This year I decided to stretch myself and took the picture book intensive with Sylvie Frank, associate editor at Holiday House, and Andrea Davis Pinkney, a New York Times best-selling and award-winning author and Vice President Executive Editor for Scholastic.

I was so impressed with the expertise and professionalism that both of these ladies had. After taking their workshop, I came away with new knowledge of how to use the economy of writing when creating a picture book as well as using a picture book dummy to determine if my pacing was on target. 

Excellent advice from Andrea was that there is no such thing as writer's block!

Sylvie had us create a picture book from paper so we could better understand how the picture book is laid out. Once we made ours, then we looked at the pacing of the picture book and how to determine if our story's pacing was strong enough. If you'd like to try, here's a great link to get you started.

7 Comments on SCBWI Florida- Picture Book Intensive, last added: 6/24/2012
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6. Writing Conferences- How to Know Which Ones to Attend?

Today I'm pleased to post my interview with Sarah Nicolas who attended the SCBWI Orlando, FL conference with me. She is a young adult writer who is famous for her youtube channel, YARebels.

In this interview she shares about her best conference experience. Sarah is also the acquisitions intern for Entangled and in this interview she shares common mistakes writers make.

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7. Interview with Larissa Hardesty

I'm thrilled to share with you the interview I did we my local critique partner, Larissa Hardesty. We met a while back through Verla Kay's Blueboards. When I moved back to the States, I hitched a ride with Jessica Souders and her down to the SCBWI conference in Miami. Ever since we've been swapping chapters with each other.
She attended the SCBWI conference here in Orlando, FL with me and I asked her about what she was hoping to get out of the conference as well as tips of what to bring to a conference.


Thanks Larissa!

I'm also giving away another book of Danette Haworth's from the conference, SUMMER OF MOONLIGHT SECRETS. All you have to do is write a comment below. If you tweet, blog, or Facebook about this post, let me know in your comment for an extra point. Deadline in July 13th!

3 Comments on Interview with Larissa Hardesty, last added: 7/1/2012
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8. SCBWI Young Adult Workshop

During the SCBWI conference in Orlando, FL, I also attended the Young Adult workshop. This was led by Noa Wheeler, editor for Henry Holt, and Nancy Werlin, bestselling author of numerous books including Extraordinary. These two ladies did an excellent job exploring ways to tackle issues we face as young adult authors.

Noa Wheeler talked about how to deepen our characters by asking questions about them. One of the best questions she asked was “Is my character active?” She says we should be asking ourselves this question all through the book.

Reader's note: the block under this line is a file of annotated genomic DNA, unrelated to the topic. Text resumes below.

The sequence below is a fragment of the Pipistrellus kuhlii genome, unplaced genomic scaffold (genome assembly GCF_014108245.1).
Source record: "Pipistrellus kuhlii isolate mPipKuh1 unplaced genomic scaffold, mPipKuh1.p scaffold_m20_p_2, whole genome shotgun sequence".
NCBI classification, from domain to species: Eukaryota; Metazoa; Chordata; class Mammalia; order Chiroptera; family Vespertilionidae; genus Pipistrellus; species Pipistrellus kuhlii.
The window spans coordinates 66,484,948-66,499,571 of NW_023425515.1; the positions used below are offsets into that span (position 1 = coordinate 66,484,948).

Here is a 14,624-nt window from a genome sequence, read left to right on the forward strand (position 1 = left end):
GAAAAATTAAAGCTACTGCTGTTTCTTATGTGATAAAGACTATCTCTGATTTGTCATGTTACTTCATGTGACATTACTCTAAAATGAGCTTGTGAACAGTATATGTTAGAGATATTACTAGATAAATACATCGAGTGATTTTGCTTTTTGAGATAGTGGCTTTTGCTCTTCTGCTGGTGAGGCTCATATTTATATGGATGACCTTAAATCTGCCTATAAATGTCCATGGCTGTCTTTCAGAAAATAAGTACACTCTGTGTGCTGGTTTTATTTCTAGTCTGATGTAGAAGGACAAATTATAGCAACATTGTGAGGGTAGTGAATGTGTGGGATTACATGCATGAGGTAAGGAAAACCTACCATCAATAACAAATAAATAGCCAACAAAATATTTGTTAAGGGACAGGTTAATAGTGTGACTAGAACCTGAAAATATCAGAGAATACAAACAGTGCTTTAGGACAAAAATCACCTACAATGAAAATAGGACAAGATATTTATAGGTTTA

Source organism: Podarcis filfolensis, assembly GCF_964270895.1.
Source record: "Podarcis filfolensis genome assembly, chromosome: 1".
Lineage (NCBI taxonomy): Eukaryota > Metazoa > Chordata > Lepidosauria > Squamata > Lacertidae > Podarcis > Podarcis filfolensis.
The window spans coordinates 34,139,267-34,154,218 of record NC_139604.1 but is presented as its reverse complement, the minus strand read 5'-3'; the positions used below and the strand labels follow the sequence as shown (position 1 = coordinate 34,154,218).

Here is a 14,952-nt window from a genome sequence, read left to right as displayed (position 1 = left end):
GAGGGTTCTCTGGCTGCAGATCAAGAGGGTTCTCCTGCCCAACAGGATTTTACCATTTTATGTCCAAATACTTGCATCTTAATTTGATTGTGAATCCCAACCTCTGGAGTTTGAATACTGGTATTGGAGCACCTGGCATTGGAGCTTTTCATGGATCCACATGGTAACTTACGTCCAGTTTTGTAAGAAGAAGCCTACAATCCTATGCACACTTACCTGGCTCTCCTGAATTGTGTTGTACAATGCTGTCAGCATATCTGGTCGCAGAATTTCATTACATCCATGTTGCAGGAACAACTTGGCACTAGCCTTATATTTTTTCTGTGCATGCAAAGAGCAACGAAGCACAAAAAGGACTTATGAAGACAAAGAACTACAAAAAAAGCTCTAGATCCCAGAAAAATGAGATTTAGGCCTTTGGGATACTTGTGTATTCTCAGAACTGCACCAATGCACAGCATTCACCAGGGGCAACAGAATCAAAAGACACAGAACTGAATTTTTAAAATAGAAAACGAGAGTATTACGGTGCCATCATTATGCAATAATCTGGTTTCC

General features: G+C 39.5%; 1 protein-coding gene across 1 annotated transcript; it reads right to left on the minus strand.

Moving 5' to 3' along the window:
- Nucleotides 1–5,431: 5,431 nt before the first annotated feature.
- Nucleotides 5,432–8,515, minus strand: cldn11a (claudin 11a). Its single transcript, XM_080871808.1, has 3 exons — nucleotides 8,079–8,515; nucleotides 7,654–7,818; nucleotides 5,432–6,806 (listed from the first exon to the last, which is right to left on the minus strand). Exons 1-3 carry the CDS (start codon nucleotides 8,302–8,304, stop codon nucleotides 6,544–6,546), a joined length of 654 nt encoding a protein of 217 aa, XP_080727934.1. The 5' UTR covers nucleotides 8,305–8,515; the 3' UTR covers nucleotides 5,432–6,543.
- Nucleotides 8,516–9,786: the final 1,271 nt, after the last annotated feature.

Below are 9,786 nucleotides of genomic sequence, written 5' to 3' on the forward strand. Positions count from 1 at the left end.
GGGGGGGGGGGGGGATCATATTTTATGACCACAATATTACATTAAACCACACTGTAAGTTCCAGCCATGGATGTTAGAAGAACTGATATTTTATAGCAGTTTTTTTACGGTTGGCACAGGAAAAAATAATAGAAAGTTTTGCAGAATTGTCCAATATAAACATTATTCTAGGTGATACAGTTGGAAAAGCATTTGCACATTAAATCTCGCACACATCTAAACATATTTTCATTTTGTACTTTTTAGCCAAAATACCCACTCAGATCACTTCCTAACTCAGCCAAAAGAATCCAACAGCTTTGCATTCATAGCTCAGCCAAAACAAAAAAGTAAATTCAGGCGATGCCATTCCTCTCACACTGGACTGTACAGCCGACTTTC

She also had us create 100 questions for our characters. I was really excited after I finished because these questions helped me build a more three dimensional character for my current WIP.

In the afternoon, Noa discussed how to write a flap copy and gave us specific examples from the books she’s edited. She said that usually the assistant editor writes these for the books, but they are a great exercise to find what the big issues of our stories are about.

Nancy is currently revising the third book that will come after Extraordinary. She broke down the revision process she is undertaking right now which I found fascinating in how she tackled her revisions. She also explained how she used the feedback from her critique partners to write another revision.

Overall, I came away with some new ways to revise and a stack of answered questions I hadn’t known about my main character.

Have you ever interviewed your characters? Did you find that helpful and if so, which questions did you find to be the most helpful?

8 Comments on SCBWI Young Adult Workshop, last added: 7/31/2012
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9. Preparation: Don't Leave Home Without It

Luck is what happens when preparation meets opportunity.

~Seneca


I am a big believer in preparation, especially when it comes to writing conferences. Probably because I look at conferences as more of “workferences.” I mean, yes, I confer with a ton of people. But honestly, I work that event like a politician in a room full of babies.

Which doesn’t exactly sound polite. And I am very polite. But I’m also a writer determined to maximize my return of investment. And that takes weeks of preparation before I ever walk (nervously) through the doors of opportunity.